focus on a particular step in the succession-planning process.
Develop a communication strategy
Identify expected vacancies
Determine critical positions
Identify current and future competencies for positions
Develop a recruitment strategy
Create assessment and selection tools
Supplement HR functions to include active recruiting and staffing
Identify gaps in current employee and candidate competency levels
Develop Individual Development Plans for employees
Develop and implement coaching and mentoring programs
Assist with leadership transition and development
Develop an evaluation plan for succession management
Data Input Table
Critical Role Selection
Competency Data by role/position
HR Rating (High Potential and Others)
Data Outputs Table
Critical Role List
Role List without nominated successors
Nominated Successors Short List (Based on weighted data which is customized)
Full Succession Plan
High Potential Report
Drill down to individual Development Plans – ensure development is appropriate for the individual
Management development plans/career counseling/mentoring/
management training/ education.
The system provides you with instant answers across your entire Talent Pool. Succession Planning is now available not just for the executive team but for your entire Talent Pool.
Once you have implemented a Succession Planning system, you are then able to identify your High Potential Talent pool and focus your Development budget on your staff with the highest potential and best organisational fit.
Performance Management & Succession Planning for FUTURE
You can safeguard the future viability by actively taking control of performance management and succession planning. In today's tight labour market, it builds the next-generation workforce by helping with retaining and motivating employees and reducing exposure to the loss of key people.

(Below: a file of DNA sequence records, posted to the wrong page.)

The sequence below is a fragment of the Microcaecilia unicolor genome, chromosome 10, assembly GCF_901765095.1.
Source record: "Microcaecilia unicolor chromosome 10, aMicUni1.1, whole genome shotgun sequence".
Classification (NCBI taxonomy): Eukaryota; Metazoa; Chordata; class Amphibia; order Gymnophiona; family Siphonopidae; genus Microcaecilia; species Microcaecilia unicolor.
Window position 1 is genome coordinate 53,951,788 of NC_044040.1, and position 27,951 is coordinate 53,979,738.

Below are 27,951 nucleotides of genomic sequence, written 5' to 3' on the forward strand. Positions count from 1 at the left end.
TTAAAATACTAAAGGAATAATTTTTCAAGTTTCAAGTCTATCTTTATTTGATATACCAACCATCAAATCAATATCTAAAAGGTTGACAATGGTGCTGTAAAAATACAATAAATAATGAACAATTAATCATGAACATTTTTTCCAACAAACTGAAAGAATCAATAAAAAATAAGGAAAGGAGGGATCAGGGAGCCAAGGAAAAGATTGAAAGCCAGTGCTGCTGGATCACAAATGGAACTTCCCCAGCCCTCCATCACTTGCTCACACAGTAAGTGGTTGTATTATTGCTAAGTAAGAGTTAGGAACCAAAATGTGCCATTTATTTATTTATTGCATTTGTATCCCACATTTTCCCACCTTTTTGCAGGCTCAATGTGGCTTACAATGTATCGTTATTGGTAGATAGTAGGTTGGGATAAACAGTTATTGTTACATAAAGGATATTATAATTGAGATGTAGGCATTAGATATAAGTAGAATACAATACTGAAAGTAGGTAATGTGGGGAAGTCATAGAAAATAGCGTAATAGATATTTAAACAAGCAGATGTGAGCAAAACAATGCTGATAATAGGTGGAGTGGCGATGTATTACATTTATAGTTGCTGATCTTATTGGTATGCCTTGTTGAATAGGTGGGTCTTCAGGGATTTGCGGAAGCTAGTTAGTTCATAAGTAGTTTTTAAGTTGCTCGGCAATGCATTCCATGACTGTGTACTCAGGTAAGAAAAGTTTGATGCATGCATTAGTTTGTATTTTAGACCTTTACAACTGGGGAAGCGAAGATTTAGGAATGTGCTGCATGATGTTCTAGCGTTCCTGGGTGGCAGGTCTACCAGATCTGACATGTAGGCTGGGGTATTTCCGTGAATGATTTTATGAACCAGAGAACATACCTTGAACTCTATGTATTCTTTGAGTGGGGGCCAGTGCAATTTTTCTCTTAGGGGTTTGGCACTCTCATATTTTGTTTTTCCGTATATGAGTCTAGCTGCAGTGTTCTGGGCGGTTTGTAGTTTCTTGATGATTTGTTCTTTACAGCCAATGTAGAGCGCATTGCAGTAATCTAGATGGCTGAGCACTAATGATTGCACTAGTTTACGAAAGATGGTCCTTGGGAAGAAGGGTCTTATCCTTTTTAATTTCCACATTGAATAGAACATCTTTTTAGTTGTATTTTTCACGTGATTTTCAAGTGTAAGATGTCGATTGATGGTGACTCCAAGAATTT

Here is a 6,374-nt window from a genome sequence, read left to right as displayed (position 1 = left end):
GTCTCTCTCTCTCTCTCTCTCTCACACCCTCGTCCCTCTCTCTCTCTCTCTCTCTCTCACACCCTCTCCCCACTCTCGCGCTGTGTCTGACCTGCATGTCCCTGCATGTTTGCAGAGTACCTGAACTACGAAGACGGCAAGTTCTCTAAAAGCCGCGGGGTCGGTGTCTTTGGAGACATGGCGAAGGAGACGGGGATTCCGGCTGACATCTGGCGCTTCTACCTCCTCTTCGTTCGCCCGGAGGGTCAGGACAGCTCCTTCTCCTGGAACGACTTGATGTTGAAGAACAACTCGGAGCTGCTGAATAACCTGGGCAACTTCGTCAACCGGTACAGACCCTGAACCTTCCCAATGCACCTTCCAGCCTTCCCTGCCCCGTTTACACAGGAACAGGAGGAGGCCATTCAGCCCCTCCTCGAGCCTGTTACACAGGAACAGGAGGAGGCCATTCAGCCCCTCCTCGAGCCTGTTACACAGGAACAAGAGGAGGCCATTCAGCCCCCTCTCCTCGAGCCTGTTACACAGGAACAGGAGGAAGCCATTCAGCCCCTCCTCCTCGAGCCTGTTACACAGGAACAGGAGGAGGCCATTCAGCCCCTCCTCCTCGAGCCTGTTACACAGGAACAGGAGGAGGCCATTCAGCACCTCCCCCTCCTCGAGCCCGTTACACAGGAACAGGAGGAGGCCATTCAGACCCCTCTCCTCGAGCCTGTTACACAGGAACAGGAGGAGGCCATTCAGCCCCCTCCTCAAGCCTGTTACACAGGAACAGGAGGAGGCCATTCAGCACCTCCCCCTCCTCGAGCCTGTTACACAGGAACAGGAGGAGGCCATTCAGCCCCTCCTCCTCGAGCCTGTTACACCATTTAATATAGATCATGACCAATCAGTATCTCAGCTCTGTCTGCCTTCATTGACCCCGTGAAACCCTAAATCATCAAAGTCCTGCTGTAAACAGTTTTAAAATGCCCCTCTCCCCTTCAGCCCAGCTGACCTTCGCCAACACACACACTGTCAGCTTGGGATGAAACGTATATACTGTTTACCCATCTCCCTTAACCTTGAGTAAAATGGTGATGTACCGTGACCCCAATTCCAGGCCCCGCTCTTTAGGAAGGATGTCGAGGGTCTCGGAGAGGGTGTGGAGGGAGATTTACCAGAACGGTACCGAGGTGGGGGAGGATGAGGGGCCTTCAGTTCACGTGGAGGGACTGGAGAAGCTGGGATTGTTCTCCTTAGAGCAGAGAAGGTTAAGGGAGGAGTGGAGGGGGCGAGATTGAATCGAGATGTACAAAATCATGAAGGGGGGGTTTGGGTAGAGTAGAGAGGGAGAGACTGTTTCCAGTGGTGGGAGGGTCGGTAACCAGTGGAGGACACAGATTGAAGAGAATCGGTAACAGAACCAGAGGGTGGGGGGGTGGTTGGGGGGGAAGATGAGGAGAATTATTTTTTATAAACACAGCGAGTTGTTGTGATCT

At a operational level,
- Building and maintaining a flexible and user-defined
- Employee assessment (including 360°)
- Job profiling
- Career planning
- Organisation charting
Maintaining up-to-date employee information to help fill vacancies and resource projects, including:
- Key performance indicators
- Ad hoc competency searching
- Graphical development needs analysis
- Graphical competency displays
- Development records (recording courses taken,
Continuous Professional Development hours for learning
- Records of appraisal
- Project planning
- Key result areas
At a strategic level,
- Effective manpower planning by helping to identify skills and
- Developing employees to meet company expansion plans
and providing clear career paths
- Succession planning/charting
- Creating valuable business intelligence
- Assessing and evaluating the Human Resource function
Skillfully done, succession planning will bring the peace of mind that senior management should have, based on the understanding and expectations of its future leadership.
hope this is useful to you
1st July 2005 From India, Mumbai
James Earl T. Gabule
23rd June 2010 From Philippines, Cagayan De Oro